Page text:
Cork man Seán Coleman is as busy off the farm as he is on it.

At home in Clonpriest outside Youghal, he helps his brother Mark and father Ger milk 130 cows on the family farm. They also breed horses and Seán himself has an egg business, for which he keeps 12 hens.

Outside the farm gate, Seán is into swimming (a double Special Olympic medallist!), floorball, hurling and politics, among many other interests, all of which Seán discussed with the Irish Farmers Journal when we sat down to speak with him recently.


Seán was born with Down syndrome. At the age of four, Seán had to go to the children’s hospital in Crumlin for open heart surgery - an Irish Farmers Journal reader from a young age, he brought the paper with him!

Once he was over his surgery, Seán went from strength to strength. He attended Clonpriest National School and Pobail Scoil na Trionoide in Youghal, where he did his Leaving Cert Applied.

Seán went on to study at University College Cork (UCC), where he received a cert in contemporary living.

Always learning, Seán attends classes in the local education and training board (ETB) in cooking and woodwork.

He also works in Supervalu in Youghal every Friday.

Hen house

It was during COVID that Seán started his egg business.

He ordered a hen house online, which ended up being too small, so his brother Mark built him the much larger hen house he uses now.

Seán started selling the eggs from his hens at the front gate using an honesty box system. He has his own branded boxes ‘Seán’s fresh eggs’.

Sean Coleman with some of his hens. \ Donal O'Leary

“I have 12 hens at the moment. I’ll wait now a while to see if I’ll get more,” Seán said.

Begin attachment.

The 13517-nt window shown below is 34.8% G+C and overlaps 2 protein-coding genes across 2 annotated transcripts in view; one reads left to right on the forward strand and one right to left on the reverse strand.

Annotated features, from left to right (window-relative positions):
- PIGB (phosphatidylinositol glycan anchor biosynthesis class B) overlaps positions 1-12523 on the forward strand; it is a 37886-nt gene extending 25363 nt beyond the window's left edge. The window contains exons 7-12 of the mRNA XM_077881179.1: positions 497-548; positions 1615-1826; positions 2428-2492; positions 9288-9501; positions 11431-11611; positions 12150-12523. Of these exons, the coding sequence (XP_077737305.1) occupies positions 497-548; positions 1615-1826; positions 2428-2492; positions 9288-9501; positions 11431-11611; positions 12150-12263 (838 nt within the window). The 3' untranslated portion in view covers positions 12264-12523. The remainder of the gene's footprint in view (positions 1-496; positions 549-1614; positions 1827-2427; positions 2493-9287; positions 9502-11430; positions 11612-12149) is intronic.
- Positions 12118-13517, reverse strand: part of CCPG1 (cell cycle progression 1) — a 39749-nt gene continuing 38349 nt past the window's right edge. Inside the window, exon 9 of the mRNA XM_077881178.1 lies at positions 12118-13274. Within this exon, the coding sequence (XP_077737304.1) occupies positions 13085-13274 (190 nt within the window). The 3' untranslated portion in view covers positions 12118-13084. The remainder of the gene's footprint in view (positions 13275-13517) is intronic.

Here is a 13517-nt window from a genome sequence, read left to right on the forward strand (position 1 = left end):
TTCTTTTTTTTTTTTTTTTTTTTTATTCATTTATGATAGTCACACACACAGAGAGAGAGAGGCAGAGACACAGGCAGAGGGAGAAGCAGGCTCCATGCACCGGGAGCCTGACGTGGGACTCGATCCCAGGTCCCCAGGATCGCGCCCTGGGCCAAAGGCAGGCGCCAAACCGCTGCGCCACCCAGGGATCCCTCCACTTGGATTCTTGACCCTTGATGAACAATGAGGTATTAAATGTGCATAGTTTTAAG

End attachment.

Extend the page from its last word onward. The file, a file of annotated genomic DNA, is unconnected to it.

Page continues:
Earlier this year, there were several farmers in contention for Ireland’s largest egg.

Recently, one of Seán’s hens laid an egg which is up there with the biggest of them, weighing in at 127g.

Seán is very proud of the largest egg laid in the history of his flock, so they baked it into a cake to celebrate.


Seán’s brother Mark is at home farming with their father Ger. They have two more siblings, Edmund and Yvonne.

Seán loves helping out on the farm - he regularly does the milking with his father and brother. His favourite job is milk recording and he never misses it when it comes around.

Seán Coleman in the parlour. \ Donal O' Leary

At the moment, Seán explained, all the cows are dried off since Friday 22 December. The family are taking a break before calving starts around 20 January.

In the spring, Seán helps to feed the calves and goes out every evening with his father to check which cows are near calving.

Seán is also well able to foal a mare during the spring.

“I’ve always been involved with horses, I was reared with them,” Seán said.

Sean Coleman bringing in one of the foals. \ Donal O' Leary

The Colemans breed six national hunt mares. They bred Oscar Time, who came second and fourth in the Aintree Grand National.

They currently have a homebred mare, Time to Rocco, in training with Colin Motherway, who is Seán’s cousin. When Time to Rocco won in Tipperary, Seán led her into the winners’ enclosure.

On other well-known connections, Seán told us his godfather Edmund Coleman bred 2014 Cheltenham Gold Cup winner Lord Windermere.

Edmund gifted him a Belgian Blue calf, which he sold recently in Corrin Mart. The 18-month-old calf weighed 530kg and sold for €1,340.

Special Olympics

Seán has as much to keep him busy off the farm as he does on it. He’s into swimming, floorball, GAA and politics.

In 2015, he won two medals at the Special Olympics in Los Angeles.

“I won two silver medals in freestyle and backcrawl,” Seán said.

A picture taken of Seán in the pool in Los Angeles was subsequently used on bus stops all over Ireland.

Politics is also a big interest of Seán’s. James O’Connor, Ireland’s youngest TD, is his first cousin.

“There are too many old politicians. We need more from the younger generation,” he said.

With his varied interests, Seán has plenty of topics to discuss and is always available to help out at home on the farm when he’s needed.

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My Farming Week: Seán Coleman, Clonpriest, Youghal, Co Cork